Mexico City

So, we went to Puebla

Puebla is one of the main colonial-era cities in México, situated 90-minutes by car to the southeast of México City, on the way to the coast at Veracruz. We went to buy Talavera ceramics. We were successful in this project. Very expensively successful.

Inside the main showroom floor of the Museo de la Talavera at Talavera De La Reyna.

Inside the main showroom floor of the Museo de la Talavera at Talavera De La Reyna.

We’ve been living in México City since last August; I have only traveled to two other cities (or towns) in México during that time: San Miguel de Allende, and now Puebla. We live in an upscale area of México City, where there are plenty of foreigners around, and lots of well-dressed, well-autoed, rich people; San Miguel’s population is reputed to be fifty percent expat, and one sees as many gringoes on the streets and in the restaurants as Mexicans. Puebla was the first time I felt like I was in México. While we were there, we saw only two flocks of foreign tourists — although there did seem to be quite a few Mexican tourists. Most of the people we saw were obviously local … Mexicans. I had almost forgotten that I am living in México.

Puebla was founded in the early years of the 16th century, 1530-something, I think. There was a somewhat decrepit, obviously poor, church across the street from our hotel. Construction began on that church in the mid-16th century, or about the time the town became populated. Since then it was been a continuous place of worship. This sort of age thing fascinates me. Americans are inclined toward the new. Shortly after Columbus bumbled into the northern part of what would become the Americas — named for some other intrepid wanderer , and indigenous North American Indians were living in huts made of twigs and bark, there were people building cathedrals in Mexico.

And decorating with ceramic tiles. Like this.

One small section of a large church completely decorated like this.

One small section of a large church completely decorated like this.

And filling the city with public buildings like this.

A typical building within the historical center.

A typical building within the historical center.

Sitting around the central plaza, called the Zocalo, and kissing, seems to be the most popular activity there, even on a chilly, drizzly day.

I think she would prefer they get a bed.

I think she would prefer they get a bed.

Swapping spit, as my sister always says.

Swapping spit, as my sister always says.

Jesus is all over the place. Not only in every church — usually represented half a dozen times in various poses of suffering and death — but you can buy various Jesus things in many shops, including your own personal statue (like the one below), where Jesus looks like he got his ass kicked in some alleyway, and imitation Jesus burial boxes; of course the usual photos and drawings of Jesus and those in his personal circle.

What did the other guy look like?

What did the other guy look like?

I’m not going to waste time writing about now nonsensical religions are, but one particular contrast has always interested me — how gaudy and rich churches are, how fabulously wealthy most high-ranking church officials are, compared with the desperate poverty endured by almost all the worshippers. Below is a photo of one small part of one of the most gaudy churches I have ever seen. And below that, a not atypical photo taken through an open door along a street just outside the church.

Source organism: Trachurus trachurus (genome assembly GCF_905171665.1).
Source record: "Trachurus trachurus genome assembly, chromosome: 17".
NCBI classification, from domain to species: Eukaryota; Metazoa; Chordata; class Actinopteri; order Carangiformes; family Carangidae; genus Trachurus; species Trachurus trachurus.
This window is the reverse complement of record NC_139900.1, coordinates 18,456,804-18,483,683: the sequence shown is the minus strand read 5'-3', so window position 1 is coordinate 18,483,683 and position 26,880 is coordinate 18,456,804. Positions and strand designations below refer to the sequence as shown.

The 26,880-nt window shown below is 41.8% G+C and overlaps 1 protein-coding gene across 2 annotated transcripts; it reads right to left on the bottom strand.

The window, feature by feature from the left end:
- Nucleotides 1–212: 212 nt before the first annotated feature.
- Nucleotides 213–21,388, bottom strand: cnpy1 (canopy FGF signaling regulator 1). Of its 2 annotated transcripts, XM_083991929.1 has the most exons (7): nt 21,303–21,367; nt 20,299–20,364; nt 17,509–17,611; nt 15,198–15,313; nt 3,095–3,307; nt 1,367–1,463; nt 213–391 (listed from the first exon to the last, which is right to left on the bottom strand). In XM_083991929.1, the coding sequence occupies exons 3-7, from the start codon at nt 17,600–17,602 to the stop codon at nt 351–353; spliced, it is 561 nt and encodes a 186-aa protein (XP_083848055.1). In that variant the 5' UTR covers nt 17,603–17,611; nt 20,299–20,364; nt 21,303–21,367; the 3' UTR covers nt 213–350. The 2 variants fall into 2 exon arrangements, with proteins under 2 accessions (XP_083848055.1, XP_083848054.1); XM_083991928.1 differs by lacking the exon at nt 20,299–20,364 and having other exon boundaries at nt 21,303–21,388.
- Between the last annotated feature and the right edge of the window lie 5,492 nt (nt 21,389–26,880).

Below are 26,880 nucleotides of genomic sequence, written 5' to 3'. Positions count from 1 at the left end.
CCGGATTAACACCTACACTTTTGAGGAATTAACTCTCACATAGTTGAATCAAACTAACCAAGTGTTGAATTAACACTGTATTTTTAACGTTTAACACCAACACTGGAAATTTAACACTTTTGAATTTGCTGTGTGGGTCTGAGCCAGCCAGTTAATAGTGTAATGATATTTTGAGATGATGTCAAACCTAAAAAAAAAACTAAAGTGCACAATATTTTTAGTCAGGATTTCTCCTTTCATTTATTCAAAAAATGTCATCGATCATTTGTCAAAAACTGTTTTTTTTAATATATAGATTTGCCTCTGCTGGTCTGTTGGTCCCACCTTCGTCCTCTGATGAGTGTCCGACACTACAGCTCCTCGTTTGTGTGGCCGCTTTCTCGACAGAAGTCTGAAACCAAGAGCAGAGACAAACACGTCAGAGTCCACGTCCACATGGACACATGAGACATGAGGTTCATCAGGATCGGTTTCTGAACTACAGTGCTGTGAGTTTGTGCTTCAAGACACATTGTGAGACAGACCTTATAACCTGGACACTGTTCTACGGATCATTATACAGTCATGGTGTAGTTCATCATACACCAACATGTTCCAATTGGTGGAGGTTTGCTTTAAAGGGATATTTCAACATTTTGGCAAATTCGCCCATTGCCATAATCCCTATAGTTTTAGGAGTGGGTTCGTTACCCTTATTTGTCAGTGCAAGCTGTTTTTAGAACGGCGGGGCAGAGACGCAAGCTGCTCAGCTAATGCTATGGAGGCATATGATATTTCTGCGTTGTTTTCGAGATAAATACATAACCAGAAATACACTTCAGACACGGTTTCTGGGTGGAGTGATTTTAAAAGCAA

I think the girl in the hot blue dress was getting one of those 15-year-old girl blessings before the party where she probably gets laid.

I think the girl in the hot blue dress was getting one of those 15-year-old girl blessings before the party where she probably gets laid.

The price of just one small gold pillar in this church would feed this woman and her family for the rest of their lives. Doing the family laundry in a public sink.

Most Catholics actually live like this, or far worse.

Most Catholics actually live like this, or far worse. Shame on the Catholic Church.

Finally, in a fancy restaurant where we had chicken mole poblano that will always be the benchmark for judging all other mole sauces, note the bandaid on the forefinger. Result of a knife that was not capable of distinguishing between my finger and a loaf of bread. Dumb ass knife.

Be wary of dumb knives

Be wary of dumb knives

Puebla is a famous city in México. If you’re curious, it is easy to find extensive information about this, the fourth largest city in México … and if you see a Volkswagen in México, it was probably built here. Puebla has one of the largest VW factories outside Germany.

It was unusually cold and rainy during our weekend there, limiting the amount of time we spent walking around. I suppose we’ll have to go back.

Next time you come to dinner at our place, you will be eating off the Talavera plates we bought. Well, in a couple of months. We just chose the designs we liked, now they have to make them.

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Categories: Mexico City, Places and Travel

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5 replies »

  1. Religion may be absurd and nonsensical but I find a Richard Dawkins even more absurd.I heard a comment recently that a nihilist is an honest atheist .Yup.
    Anyway enjoyed your post and will put Salter and Hegrum on my to read shelf.
    Best.

    • Hegrum? It’s Kent Haruf.

      Richard Dawkins? How’d he get in here? Regardless, Dawkins is an excellent scientist. Being an honest atheist, I don’t know if I’m also a nihilist, but concerning the mobs of humanity surrounding me, I am definitely a pessimist.

      Thank you for reading here and taking the time to comment.